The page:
A market study focusing on the conditions of competition in relation to investment and corporate banking services has been launched by the UK Financial Conduct Authority (“FCA”).  The study will cover services provided in the United Kingdom, but the FCA’s findings could reverberate more widely in view of the interna- tional significance of the UK banking and financial sectors.

If the FCA concludes that competition is not working well, it may impose market-wide remedies, firm-specific remedies, or make a market investigation reference to the Competition and Markets Authority (“CMA”).

The market study will focus on the following three topics, in respect of primary market and related activities:

  1. Choice of banks and advisers – namely, the competitive landscape generally, clients’ purchasing behaviour and in particular the impact of syndication, and entry and expansion including the potential effects of regulation.
  2. Limited transparency – namely, adequacy of information, transparency of the process of allocation of debt or equity, and the impact of established practices, processes or regulations on transparency in the IPO process.
  3. Bundling and cross-subsidisation – namely, whether bundling and/or cross-subsidisation occurs, and whether such bundling and/or cross-subsidisation has adverse effects on competition and clients.


The UK financial markets have been under close scrutiny since the financial crisis of 2008. Since then, a broad range of actions has been initiated, resulting in the imposition of sanctions on firms and individuals.

Following preparatory steps taken in 2014 and early 2015, the FCA announced on 22 May 2015 its decision to launch a market study into investment and corporate banking services.

The FCA has invited interested parties to submit comments by 22 June 2015 on the issues identified in the terms of reference of the study, and also intends to host a number of roundtable and/or bilateral meetings with interested parties.

The FCA aims to publish an interim report setting out any concerns identified by it, as well as any proposed remedies, and to publish a final report in the Spring of 2016.

Who is affected?

The diagram below provides a (non-exhaustive) summary of the scope of the market study: 

Click here to view the image.

The FCA wishes to hear from a wide range of firms with different business models and client profiles, including firms which provide a combination of both investment and corporate banking services, standalone investment banks which offer services such as underwriting securities and trading and brokerage services, corporate banks that are deposit takers and loan makers for corporate and large businesses, boutique investment banks that specialise in a specific service client type or industry, and advisers.

What can the FCA do?

The FCA has launched the market study on the basis of its powers under the Financial Services and Markets Act 2000 (“FSMA”). It might instead have used its new “concurrent powers” under the Enterprise Act 2002, which it acquired on 1 April 2015, namely the power shared with the CMA and other sector regulators to apply UK competition law. A consequence of using its FSMA market study powers is that the FCA is not bound by a statutory timetable.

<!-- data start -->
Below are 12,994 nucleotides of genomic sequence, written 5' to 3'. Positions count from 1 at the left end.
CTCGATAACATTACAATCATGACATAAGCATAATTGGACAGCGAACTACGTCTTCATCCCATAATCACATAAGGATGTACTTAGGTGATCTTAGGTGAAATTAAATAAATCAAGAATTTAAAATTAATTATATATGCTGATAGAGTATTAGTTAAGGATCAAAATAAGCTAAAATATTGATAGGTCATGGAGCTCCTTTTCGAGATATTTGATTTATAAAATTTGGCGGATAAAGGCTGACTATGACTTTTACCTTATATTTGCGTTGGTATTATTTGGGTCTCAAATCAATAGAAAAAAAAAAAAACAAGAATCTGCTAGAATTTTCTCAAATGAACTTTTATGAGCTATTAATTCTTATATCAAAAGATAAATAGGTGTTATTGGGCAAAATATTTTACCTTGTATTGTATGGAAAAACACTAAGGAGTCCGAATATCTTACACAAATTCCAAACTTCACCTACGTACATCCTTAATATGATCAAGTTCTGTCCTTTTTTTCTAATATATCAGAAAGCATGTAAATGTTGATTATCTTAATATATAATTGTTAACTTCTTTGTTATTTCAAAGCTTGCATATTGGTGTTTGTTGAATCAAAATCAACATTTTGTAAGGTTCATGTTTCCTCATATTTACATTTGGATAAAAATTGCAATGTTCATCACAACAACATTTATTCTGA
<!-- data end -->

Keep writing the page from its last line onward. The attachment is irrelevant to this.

If the FCA concludes that competition is not working well, it may intervene to promote effective competition using a number of possible measures. These include rule making, publishing general guidance and proposing enhanced industry self-regulation.

The FCA could also impose firm-specific remedial measures such as own initiative variation powers or own initiative requirement powers, cancelling permissions, public censure, imposition of financial penalties, and filing for injunction or restitution orders. Alternatively, it could make a reference to the CMA for an in-depth market investigation. 

What can you expect if your firm’s activities fall within the scope of the market study?

The FCA will shortly begin to gather information and will therefore be seeking data, information and/or views from firms whose activities fall with the scope of the investigation.

The FCA may ask firms to submit information on a voluntary basis, or it may use its formal information gather- ing powers under FSMA. It may also share information and co-ordinate with other authorities, such as the Prudential Regulation Authority and CMA.

Responding to the FCA’s information requests may be burdensome, and care will be required in the preparation of responses.

Many of the activities falling within the scope of the market study have not previously been subjected to detailed scrutiny by the UK competition authorities, and conduct that may have been viewed as normal market practice for many years may be called into question.

The FCA is unusual among the world’s financial sector regulators in enjoying full competition enforcement powers in addition to its regulatory powers. As well as the various forms of intervention referred to in the previous section, the FCA could also use information gathered by it in the exercise of its regulatory powers to enforce the competition rules against individual companies.

The launch of the market study is also a timely reminder of the need for firms to ensure that their practices, documentation and compliance procedures are in line with the requirements of UK and EU competition law.